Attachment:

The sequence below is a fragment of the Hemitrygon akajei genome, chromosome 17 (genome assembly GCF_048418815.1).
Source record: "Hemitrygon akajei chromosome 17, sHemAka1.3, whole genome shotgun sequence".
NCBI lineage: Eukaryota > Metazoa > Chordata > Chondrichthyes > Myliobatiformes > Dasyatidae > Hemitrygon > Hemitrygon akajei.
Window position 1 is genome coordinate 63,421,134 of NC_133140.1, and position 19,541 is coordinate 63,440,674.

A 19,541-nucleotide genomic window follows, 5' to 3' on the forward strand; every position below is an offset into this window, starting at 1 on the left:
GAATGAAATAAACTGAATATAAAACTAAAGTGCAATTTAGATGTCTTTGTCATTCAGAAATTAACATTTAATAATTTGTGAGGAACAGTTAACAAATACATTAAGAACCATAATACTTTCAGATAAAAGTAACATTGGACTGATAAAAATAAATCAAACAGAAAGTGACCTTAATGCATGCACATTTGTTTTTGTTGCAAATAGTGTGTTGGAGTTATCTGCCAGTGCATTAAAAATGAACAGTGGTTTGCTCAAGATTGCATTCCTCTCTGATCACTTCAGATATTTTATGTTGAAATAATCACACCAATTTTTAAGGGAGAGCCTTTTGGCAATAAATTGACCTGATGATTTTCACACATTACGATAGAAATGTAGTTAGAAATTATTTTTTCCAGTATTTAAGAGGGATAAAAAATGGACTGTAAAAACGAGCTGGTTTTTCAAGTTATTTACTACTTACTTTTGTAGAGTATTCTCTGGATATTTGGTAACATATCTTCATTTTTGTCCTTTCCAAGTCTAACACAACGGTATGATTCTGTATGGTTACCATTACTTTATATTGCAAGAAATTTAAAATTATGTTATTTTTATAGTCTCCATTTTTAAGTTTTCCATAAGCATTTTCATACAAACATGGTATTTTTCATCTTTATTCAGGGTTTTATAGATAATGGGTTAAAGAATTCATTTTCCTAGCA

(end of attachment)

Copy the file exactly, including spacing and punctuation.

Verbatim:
The sequence below is a fragment of the Hemitrygon akajei genome, chromosome 17 (genome assembly GCF_048418815.1).
Source record: "Hemitrygon akajei chromosome 17, sHemAka1.3, whole genome shotgun sequence".
NCBI lineage: Eukaryota > Metazoa > Chordata > Chondrichthyes > Myliobatiformes > Dasyatidae > Hemitrygon > Hemitrygon akajei.
Window position 1 is genome coordinate 63,421,134 of NC_133140.1, and position 19,541 is coordinate 63,440,674.

A 19,541-nucleotide genomic window follows, 5' to 3' on the forward strand; every position below is an offset into this window, starting at 1 on the left:
GAATGAAATAAACTGAATATAAAACTAAAGTGCAATTTAGATGTCTTTGTCATTCAGAAATTAACATTTAATAATTTGTGAGGAACAGTTAACAAATACATTAAGAACCATAATACTTTCAGATAAAAGTAACATTGGACTGATAAAAATAAATCAAACAGAAAGTGACCTTAATGCATGCACATTTGTTTTTGTTGCAAATAGTGTGTTGGAGTTATCTGCCAGTGCATTAAAAATGAACAGTGGTTTGCTCAAGATTGCATTCCTCTCTGATCACTTCAGATATTTTATGTTGAAATAATCACACCAATTTTTAAGGGAGAGCCTTTTGGCAATAAATTGACCTGATGATTTTCACACATTACGATAGAAATGTAGTTAGAAATTATTTTTTCCAGTATTTAAGAGGGATAAAAAATGGACTGTAAAAACGAGCTGGTTTTTCAAGTTATTTACTACTTACTTTTGTAGAGTATTCTCTGGATATTTGGTAACATATCTTCATTTTTGTCCTTTCCAAGTCTAACACAACGGTATGATTCTGTATGGTTACCATTACTTTATATTGCAAGAAATTTAAAATTATGTTATTTTTATAGTCTCCATTTTTAAGTTTTCCATAAGCATTTTCATACAAACATGGTATTTTTCATCTTTATTCAGGGTTTTATAGATAATGGGTTAAAGAATTCATTTTCCTAGCA